Free agent reliever Matt Belisle picked up a minor-league contract with the Indians, the team announced Sunday. Per ESPN’s Buster Olney, Belisle will receive $1.5 million if he makes the big league roster and can earn an additional $1.75 million in bonuses.
Belisle, 37, is coming off of a one-year gig with the Twins, during which he fired a 4.03 ERA, 3.3 BB/9 and 8.1 SO/9 through 60 1/3 innings. Following Brandon Kintzler‘s midseason trade to the Nationals, the veteran righty got a taste of the closer’s role during the second half of the season and finished 20 games with a career-high nine saves.
The Indians are projected to start the season with a bullpen comprised of closer Cody Allen, right-handers Dan Otero, Zach McAllister and Nick Goody and left-handers Andrew Miller and Tyler Olson. According to MLB.com’s Jordan Bastian, Belisle is expected to compete with fellow veteran right-hander and non-roster invitee Carlos Torres for the remaining spot. The 35-year-old Torres signed a minors deal with the club last week and carried a 4.21 ERA, 4.1 B/9 and 6.9 SO/9 in 72 2/3 innings for the Brewers in 2017.
Jeff Passan of Yahoo Sports reports that Major League Baseball has banned all transactions with Liga Mexicana de Beisbol (LMB), popularly known as the Mexican League. As of now, all 30 teams are prohibited from signing players under contract with LMB teams. The ban was issued due to Major League Baseball’s contention that “corruption” and “fraud” run rampant in the player acquisition process.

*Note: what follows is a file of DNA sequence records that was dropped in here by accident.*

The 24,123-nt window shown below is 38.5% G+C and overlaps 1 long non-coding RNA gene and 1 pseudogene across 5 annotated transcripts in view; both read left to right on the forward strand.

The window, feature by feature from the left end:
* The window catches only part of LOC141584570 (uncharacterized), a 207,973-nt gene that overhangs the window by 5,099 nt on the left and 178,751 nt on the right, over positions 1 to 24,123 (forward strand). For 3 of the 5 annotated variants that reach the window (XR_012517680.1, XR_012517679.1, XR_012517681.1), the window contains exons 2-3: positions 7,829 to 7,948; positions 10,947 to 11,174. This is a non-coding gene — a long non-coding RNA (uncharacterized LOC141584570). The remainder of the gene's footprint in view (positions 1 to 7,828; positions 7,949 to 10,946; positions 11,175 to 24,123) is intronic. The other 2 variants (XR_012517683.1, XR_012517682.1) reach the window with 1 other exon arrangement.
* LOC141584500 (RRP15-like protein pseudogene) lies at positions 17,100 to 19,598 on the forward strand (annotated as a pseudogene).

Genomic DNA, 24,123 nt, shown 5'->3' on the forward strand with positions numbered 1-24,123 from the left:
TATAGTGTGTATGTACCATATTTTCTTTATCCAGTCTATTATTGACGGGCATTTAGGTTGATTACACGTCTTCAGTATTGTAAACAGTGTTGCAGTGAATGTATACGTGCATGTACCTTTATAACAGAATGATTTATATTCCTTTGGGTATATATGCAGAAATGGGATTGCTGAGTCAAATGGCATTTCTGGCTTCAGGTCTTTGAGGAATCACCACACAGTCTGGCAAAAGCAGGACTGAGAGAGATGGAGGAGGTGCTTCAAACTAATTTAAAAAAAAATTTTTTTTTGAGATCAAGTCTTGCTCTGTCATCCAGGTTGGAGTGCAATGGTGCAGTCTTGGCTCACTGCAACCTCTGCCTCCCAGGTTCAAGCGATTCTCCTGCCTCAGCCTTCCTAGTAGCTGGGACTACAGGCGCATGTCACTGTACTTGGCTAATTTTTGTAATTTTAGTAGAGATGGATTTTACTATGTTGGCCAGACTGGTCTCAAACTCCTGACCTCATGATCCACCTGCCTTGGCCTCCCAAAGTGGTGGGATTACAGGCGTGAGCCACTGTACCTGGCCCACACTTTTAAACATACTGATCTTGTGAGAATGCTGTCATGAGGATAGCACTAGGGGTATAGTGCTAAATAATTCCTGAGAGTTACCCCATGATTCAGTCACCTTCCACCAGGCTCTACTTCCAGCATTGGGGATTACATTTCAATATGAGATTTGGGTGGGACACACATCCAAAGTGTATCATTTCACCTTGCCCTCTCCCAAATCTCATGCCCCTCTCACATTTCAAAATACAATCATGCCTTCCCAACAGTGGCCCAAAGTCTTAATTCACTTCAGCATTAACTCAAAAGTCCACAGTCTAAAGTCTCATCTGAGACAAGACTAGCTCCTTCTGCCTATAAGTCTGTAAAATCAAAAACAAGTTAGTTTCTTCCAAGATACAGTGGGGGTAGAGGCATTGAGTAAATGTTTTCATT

Passan describes the issues in detail, and they sound pretty compelling. The upshot: LMB clubs — which have full control over their players — are taking advantage of them, taking most if not all of the signing bonuses MLB teams give them after negotiating for their rights. Mexican teams often sign players when they’re 15 years-old so that, once they are old enough for American teams to approach them, they’re in the position to take a usurious cut.
Passan says Major League Baseball is demanding greater transparency from LMB before it’s willing to lift the ban. He also says that the MLBPA is in “lockstep” with Major League Baseball on the matter, which makes sense given that, if MLB’s claims are accurate, players are being exploited here. He also says that if LMB does not change its ways, there is a “Plan B,” though it’s not clear what that is.
There aren’t a ton of Mexican players signed by MLB teams each year, but there are enough to make this a significant issue that is worth watching.